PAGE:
As guests took their seats, Lucas Gray – co-organizer of the lecture series and founder of Propel Studio and talkitect.com – introduced opening speaker Amanda Petretti of Studio Petretti Architecture. Amanda inspired the audience with examples of her work and philosophy of balancing small and large scale projects.

Michael Norton of Presenting Sponsor Jeld-Wen introduced the evening’s headlining presenters - William Leddy, Marsha Maytum, and Richard Stacy, principals of San Francisco-based Leddy Maytum Stacy Architects.

The LMS Architects principals, winners of the 2017 AIA Firm of the Year Award, spoke at length of examples of their work illustrating how architecture can help lead the way toward a just, healthy, and regenerative future for all. Examples of their work included education-based projects including UC Berkeley Jacobs Institute for Design Innovation, and the very recently completed San Francisco Art Institute at Fort Mason Center.

The lecture continued with Maytum and Stacy highlighting their Sweetwater Spectrum Community and Plaza Apartments housing projects. Maytum and Leddy closed the lecture with inspiring stories behind their North Beach Branch Library and Ed Roberts Campus projects – a wrap up that drew cheers and applause from the audience before an inspiring session of questions and answers from the crowd.

The event was filmed and will be available to view on Portland Design Events shortly. Additionally, the event was the first of what will become a quarterly lecture series, continuing in Spring 2018. For more information and updates, please visit portlanddesign.org.

Presenting Sponsor:

Energy Trust of Oregon
Propel Studio
Arbuckle Industries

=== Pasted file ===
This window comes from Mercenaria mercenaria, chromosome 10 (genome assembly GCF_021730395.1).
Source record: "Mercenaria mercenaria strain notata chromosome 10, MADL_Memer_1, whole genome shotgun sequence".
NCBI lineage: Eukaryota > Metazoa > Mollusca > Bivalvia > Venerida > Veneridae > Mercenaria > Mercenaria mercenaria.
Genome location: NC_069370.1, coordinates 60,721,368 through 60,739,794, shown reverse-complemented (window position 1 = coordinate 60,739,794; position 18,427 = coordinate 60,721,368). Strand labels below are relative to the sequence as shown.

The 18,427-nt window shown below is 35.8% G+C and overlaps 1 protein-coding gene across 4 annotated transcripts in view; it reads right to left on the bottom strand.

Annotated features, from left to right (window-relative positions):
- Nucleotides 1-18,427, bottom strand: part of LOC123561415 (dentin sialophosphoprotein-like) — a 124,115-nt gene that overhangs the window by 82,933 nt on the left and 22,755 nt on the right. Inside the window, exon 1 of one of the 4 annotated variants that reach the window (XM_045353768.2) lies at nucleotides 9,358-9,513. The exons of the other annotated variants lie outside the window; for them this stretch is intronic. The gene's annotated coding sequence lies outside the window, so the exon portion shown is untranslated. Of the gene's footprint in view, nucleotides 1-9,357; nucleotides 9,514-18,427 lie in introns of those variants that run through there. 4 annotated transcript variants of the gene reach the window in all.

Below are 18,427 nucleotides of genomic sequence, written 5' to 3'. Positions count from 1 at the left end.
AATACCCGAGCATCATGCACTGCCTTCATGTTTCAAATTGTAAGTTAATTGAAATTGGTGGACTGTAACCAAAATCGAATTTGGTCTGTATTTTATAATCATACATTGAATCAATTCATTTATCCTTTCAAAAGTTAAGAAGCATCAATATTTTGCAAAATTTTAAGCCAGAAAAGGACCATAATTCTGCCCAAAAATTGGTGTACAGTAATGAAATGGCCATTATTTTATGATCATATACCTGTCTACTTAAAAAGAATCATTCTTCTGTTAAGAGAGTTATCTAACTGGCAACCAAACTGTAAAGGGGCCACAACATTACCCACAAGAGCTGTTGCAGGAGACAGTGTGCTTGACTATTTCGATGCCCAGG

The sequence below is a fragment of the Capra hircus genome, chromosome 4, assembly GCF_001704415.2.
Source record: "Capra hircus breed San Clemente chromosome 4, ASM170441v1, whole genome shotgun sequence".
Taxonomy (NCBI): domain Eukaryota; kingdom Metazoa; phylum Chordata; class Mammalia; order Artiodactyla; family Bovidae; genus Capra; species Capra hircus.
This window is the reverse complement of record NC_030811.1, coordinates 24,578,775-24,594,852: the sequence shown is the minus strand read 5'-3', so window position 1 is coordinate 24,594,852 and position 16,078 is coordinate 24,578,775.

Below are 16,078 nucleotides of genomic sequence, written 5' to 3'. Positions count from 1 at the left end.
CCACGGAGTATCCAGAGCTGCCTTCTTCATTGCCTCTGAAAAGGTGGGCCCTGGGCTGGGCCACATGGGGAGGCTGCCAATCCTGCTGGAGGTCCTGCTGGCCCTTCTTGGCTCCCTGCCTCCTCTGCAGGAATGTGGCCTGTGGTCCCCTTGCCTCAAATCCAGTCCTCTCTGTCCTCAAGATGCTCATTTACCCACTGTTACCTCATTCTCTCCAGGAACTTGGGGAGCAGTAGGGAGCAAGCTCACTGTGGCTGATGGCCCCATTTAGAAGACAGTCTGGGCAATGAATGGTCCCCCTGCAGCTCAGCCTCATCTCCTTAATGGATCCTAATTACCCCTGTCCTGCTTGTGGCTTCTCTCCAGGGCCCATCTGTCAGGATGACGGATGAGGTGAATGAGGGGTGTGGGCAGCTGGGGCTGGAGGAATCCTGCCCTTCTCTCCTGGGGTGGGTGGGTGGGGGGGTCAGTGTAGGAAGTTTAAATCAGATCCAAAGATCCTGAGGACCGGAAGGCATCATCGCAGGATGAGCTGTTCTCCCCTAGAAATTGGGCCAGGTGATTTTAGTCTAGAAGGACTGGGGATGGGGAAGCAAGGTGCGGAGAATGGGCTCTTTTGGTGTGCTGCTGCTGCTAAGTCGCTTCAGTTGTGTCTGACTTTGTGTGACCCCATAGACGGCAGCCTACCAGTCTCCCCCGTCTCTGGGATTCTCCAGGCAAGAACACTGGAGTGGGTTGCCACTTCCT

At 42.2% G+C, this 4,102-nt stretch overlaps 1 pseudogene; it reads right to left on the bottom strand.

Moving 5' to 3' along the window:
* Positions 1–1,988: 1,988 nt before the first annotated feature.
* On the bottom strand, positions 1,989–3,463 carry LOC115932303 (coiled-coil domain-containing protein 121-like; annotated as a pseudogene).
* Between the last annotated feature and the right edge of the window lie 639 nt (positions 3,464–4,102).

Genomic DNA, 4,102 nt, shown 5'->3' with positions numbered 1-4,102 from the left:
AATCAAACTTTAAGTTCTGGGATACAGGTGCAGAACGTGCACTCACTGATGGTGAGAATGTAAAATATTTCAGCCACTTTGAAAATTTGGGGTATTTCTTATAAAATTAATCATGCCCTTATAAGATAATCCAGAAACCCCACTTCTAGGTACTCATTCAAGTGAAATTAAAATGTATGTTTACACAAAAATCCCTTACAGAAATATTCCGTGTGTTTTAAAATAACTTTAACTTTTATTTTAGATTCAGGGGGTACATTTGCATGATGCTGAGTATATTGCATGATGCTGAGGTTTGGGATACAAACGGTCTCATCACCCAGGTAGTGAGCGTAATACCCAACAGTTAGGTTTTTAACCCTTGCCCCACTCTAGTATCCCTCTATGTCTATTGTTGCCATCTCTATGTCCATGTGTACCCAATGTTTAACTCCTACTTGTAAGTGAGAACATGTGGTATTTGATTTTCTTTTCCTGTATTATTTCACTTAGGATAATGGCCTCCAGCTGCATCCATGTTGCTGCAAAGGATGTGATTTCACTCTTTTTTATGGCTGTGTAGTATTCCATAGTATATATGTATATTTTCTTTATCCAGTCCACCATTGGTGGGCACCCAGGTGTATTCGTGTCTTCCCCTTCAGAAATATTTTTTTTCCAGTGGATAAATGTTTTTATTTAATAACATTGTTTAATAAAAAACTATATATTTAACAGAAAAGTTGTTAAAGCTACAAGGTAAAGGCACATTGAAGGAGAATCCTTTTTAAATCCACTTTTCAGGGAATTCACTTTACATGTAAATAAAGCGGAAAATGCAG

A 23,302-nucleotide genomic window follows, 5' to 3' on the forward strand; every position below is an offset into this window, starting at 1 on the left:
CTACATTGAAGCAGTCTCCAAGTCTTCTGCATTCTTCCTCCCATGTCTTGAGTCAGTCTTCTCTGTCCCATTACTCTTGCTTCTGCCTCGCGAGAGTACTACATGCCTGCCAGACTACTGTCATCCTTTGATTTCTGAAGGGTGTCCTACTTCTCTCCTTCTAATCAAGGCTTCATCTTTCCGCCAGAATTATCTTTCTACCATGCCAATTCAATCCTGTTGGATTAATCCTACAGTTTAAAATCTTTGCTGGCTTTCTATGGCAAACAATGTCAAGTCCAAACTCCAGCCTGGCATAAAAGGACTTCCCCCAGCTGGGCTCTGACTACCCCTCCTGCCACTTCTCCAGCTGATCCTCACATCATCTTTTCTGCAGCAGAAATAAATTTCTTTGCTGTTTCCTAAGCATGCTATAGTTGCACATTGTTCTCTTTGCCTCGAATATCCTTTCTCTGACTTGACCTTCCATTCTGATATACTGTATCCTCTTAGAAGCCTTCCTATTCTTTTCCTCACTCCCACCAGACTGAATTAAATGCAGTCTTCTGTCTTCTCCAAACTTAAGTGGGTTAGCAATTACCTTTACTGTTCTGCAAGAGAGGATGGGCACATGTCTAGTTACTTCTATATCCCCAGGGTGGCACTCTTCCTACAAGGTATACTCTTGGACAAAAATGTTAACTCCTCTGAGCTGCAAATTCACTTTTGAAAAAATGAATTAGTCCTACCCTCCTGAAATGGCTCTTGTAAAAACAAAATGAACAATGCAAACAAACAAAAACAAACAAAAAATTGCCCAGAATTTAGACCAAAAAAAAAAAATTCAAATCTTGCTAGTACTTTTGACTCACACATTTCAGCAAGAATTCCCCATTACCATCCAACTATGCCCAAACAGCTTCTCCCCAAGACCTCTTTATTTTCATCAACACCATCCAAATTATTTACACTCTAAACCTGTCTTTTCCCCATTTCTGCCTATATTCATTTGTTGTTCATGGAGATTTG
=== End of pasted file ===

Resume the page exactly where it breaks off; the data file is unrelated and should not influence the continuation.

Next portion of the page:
Architecture Videography Academy
Matta Turkish Cuisine


About Portland Design Events
Portland Design Events is the premier website for finding and sharing architecture and design-related events in Portland, Oregon. We are a master calendar, posting and actively sharing events for dozens of local organizations and individuals through our website, weekly email digests, and social media channels. Our mission is to make it easy for members of our community to find and participate in conversations about the impact of design in our everyday lives.

About Studio Petretti Architecture
Studio Petretti Architecture is a design-driven office focused on thoughtfulness of execution, service, and sustainability. With an extensive background working on significant projects for public and private clients, we embrace opportunities to develop simple, elegant solutions to complex design problems. Our staff experience is fresh and comprehensive across all phases of design and construction. We have led projects large and small, including spaces for higher education, civic engagement, multi-family housing, and creative office use.

About Leddy Maytum Stacy Architects
LMS Architects is a teaching practice committed to developing complete, well-rounded architects, leaders in the profession and effective global citizens. Recognizing no distinction between design and the other elements of practice, we encourage staff to become skilled professionals within an open office environment that promotes an educational transparency of purpose, process and action.

All images by Carlos Camarena

October 7, 2017

VIDEO: Camp MINOH designed by William Kaven Architecture